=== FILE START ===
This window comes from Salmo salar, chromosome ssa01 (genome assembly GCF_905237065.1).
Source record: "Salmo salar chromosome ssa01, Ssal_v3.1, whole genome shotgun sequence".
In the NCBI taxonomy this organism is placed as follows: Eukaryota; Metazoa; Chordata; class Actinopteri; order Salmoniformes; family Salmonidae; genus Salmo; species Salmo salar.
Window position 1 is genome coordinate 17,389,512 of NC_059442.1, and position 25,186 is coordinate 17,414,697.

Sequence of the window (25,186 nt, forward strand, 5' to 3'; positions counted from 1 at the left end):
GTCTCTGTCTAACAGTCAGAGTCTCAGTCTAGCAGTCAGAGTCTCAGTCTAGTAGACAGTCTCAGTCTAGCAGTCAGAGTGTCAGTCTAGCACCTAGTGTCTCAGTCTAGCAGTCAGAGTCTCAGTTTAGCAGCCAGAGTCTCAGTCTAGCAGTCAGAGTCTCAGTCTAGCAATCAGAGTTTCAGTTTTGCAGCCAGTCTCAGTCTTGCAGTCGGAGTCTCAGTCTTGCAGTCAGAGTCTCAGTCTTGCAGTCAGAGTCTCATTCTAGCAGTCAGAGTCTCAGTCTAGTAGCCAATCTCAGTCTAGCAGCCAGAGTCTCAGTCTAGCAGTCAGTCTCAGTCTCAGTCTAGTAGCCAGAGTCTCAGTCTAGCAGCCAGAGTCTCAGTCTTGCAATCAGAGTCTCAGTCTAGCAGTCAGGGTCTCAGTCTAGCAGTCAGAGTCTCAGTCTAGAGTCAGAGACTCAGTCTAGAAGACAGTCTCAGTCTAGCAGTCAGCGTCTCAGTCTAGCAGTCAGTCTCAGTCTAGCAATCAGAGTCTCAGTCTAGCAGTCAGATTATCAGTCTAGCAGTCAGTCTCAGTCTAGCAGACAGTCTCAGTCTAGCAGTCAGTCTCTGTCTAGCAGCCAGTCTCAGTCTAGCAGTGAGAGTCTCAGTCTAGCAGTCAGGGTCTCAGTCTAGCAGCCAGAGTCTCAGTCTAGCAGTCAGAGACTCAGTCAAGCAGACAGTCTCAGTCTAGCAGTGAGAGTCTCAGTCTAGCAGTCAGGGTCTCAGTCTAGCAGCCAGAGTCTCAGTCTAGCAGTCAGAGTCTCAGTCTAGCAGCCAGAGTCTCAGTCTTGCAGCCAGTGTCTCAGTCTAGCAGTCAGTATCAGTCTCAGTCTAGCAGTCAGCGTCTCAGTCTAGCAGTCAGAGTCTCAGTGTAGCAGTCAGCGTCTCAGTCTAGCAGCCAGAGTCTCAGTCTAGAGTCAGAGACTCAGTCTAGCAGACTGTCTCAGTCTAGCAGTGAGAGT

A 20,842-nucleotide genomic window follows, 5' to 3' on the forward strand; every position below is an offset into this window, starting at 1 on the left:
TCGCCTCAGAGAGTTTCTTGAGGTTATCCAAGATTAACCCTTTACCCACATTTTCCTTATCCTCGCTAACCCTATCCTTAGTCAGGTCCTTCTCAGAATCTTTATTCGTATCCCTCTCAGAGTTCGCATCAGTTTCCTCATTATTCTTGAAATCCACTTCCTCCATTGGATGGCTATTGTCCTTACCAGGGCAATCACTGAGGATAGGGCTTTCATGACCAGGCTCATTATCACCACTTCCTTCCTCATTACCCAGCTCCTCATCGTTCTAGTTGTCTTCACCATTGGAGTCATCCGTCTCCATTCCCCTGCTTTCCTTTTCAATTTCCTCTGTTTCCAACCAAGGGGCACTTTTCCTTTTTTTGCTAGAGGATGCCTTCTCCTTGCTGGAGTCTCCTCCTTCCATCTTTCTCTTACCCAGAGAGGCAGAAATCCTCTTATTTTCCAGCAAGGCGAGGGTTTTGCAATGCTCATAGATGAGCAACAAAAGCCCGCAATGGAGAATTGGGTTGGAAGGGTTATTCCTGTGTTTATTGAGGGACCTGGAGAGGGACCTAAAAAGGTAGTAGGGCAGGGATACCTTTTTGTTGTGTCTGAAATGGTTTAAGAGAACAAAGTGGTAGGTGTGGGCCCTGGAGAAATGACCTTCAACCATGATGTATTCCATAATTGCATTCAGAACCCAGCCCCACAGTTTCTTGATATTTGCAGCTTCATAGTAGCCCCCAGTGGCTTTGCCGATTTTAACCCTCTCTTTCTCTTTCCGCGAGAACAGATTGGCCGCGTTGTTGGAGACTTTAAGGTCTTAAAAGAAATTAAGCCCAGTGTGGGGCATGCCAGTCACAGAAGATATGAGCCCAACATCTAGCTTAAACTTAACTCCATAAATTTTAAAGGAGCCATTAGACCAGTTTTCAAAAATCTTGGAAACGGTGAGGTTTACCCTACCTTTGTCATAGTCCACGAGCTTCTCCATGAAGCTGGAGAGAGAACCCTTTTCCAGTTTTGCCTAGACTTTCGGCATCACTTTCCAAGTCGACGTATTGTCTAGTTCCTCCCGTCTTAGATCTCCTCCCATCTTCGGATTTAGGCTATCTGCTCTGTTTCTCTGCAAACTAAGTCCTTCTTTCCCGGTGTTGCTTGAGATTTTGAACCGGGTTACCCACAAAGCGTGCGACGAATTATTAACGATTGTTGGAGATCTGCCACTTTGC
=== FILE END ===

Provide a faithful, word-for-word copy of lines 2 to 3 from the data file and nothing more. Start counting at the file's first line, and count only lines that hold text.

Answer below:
Source record: "Salmo salar chromosome ssa01, Ssal_v3.1, whole genome shotgun sequence".
In the NCBI taxonomy this organism is placed as follows: Eukaryota; Metazoa; Chordata; class Actinopteri; order Salmoniformes; family Salmonidae; genus Salmo; species Salmo salar.